Andreas Heusler (Old Germanist)

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Autograph by Andreas Heusler (1865–1940)

Andreas Heusler (born August 10, 1865 in Basel , † February 28, 1940 in Basel) was a Swiss Germanic and Scandinavian medievalist .

Life and personality

Andreas Heusler (1865–1940) Old Germanist, Heusler's notation, Heusler's law, holder of a chair created for him at the Univ.  Basel.  Grave in the Hörnli cemetery, Riehen, Basel-Stadt
Grave in the Hörnli cemetery , Riehen, Basel-Stadt

Andreas Heusler was born as the third bearer of his name in a row into an old Basel bourgeois family. He was the son of Andreas Heusler (lawyer, 1834) and grandson of Andreas Heusler (lawyer, 1802) , both of whom had worked as lawyers, legal historians and politicians. In his youth, Heusler stood out for his brilliant school achievements, studied in Basel, Freiburg im Breisgau and Berlin and received his doctorate in Freiburg in 1887 with the dissertation Contribution to the consonantism of the dialect of Baselstadt . According to Eduard His "without too much enthusiasm, greatly distracted by literature and music, he took up the 'learned profession'".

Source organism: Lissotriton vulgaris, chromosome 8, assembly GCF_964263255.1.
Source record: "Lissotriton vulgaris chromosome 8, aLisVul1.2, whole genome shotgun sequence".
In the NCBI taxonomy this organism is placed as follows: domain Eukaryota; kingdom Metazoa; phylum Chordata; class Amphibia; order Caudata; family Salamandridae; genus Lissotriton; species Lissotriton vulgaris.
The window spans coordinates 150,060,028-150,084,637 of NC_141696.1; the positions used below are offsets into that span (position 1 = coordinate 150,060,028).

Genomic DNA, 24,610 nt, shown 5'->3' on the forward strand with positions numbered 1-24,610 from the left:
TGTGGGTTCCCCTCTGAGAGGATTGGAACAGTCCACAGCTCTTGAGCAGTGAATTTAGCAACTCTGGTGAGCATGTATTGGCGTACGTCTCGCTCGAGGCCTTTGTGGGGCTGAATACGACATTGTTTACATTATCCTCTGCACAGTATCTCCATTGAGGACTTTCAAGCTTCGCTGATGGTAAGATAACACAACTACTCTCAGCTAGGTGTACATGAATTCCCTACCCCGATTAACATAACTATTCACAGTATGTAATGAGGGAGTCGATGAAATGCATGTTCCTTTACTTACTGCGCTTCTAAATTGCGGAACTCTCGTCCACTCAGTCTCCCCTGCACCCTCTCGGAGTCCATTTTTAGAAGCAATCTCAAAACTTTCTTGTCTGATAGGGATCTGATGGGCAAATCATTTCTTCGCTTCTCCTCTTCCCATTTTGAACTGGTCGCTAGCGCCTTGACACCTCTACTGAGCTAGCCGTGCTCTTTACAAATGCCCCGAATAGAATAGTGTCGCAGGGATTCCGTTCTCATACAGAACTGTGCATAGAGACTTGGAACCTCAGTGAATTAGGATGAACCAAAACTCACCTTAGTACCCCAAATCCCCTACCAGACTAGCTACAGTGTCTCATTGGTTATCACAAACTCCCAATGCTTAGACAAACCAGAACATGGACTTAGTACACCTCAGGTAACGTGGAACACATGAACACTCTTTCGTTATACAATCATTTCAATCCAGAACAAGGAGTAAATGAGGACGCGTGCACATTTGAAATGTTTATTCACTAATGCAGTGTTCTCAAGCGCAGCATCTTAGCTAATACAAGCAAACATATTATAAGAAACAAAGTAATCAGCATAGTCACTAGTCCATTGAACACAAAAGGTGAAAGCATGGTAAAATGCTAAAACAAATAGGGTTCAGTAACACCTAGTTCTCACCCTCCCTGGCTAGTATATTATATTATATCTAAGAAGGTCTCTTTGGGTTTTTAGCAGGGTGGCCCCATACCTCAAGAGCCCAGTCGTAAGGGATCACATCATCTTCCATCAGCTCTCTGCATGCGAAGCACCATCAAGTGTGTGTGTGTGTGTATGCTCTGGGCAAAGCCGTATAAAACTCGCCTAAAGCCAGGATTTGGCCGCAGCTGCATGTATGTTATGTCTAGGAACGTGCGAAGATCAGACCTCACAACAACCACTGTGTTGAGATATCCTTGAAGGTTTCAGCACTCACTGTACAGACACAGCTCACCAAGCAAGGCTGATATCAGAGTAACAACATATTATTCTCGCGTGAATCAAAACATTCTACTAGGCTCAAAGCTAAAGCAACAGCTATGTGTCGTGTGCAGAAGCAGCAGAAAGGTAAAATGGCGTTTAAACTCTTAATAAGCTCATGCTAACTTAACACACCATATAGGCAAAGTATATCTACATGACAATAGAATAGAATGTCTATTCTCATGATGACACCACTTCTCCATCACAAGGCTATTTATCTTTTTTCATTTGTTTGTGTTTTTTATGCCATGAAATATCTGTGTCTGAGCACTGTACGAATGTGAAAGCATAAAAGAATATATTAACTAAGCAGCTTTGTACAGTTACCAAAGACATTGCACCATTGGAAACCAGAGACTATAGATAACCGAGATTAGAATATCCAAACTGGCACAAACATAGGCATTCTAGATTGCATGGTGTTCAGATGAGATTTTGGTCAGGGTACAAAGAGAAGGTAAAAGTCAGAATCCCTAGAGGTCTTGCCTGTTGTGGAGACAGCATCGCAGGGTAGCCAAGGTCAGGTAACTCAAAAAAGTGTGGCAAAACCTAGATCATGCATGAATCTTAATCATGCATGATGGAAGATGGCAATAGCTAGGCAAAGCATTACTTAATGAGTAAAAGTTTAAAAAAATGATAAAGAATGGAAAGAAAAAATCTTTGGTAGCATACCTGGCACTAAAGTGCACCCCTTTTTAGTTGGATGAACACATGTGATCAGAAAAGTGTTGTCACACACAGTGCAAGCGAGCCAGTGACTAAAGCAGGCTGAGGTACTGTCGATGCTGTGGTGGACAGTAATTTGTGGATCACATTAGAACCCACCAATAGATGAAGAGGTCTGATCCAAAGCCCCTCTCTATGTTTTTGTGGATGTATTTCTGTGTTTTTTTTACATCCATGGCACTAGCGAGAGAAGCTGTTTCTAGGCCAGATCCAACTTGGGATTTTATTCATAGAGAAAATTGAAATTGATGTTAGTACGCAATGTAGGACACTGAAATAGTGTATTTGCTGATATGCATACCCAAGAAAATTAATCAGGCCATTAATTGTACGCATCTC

In 1890, at the age of 25, Heusler became a private lecturer in German studies in Berlin. In 1893 he married the Hessian concert singer Auguste Hohenschild, fourteen years his senior . Heusler stayed in Berlin and was an associate professor from 1894 to 1913 with a teaching assignment for Nordic philology. He turned increasingly to the study of Icelandic poetry , especially saga literature , translated numerous works into German and also traveled to Iceland twice . In 1907 he was accepted into the Prussian Academy of Sciences . From 1914 to 1919 Heusler was a full professor for Germanic philology at the University of Berlin . After his return to Switzerland, he lived in Arlesheim near Basel from 1920 and held a professorship created especially for him at the University of Basel until his resignation in 1936 . In 1935 he was elected a foreign member of the Göttingen Academy of Sciences . In 1937 he was awarded the Dietrich Eckart Prize . Heusler's marriage was not a happy one and was divorced in 1922 after living apart from his wife since 1901. Andreas Heusler suffered from a common typing cramp . In 1940 he died after a short illness in a Basel hospital.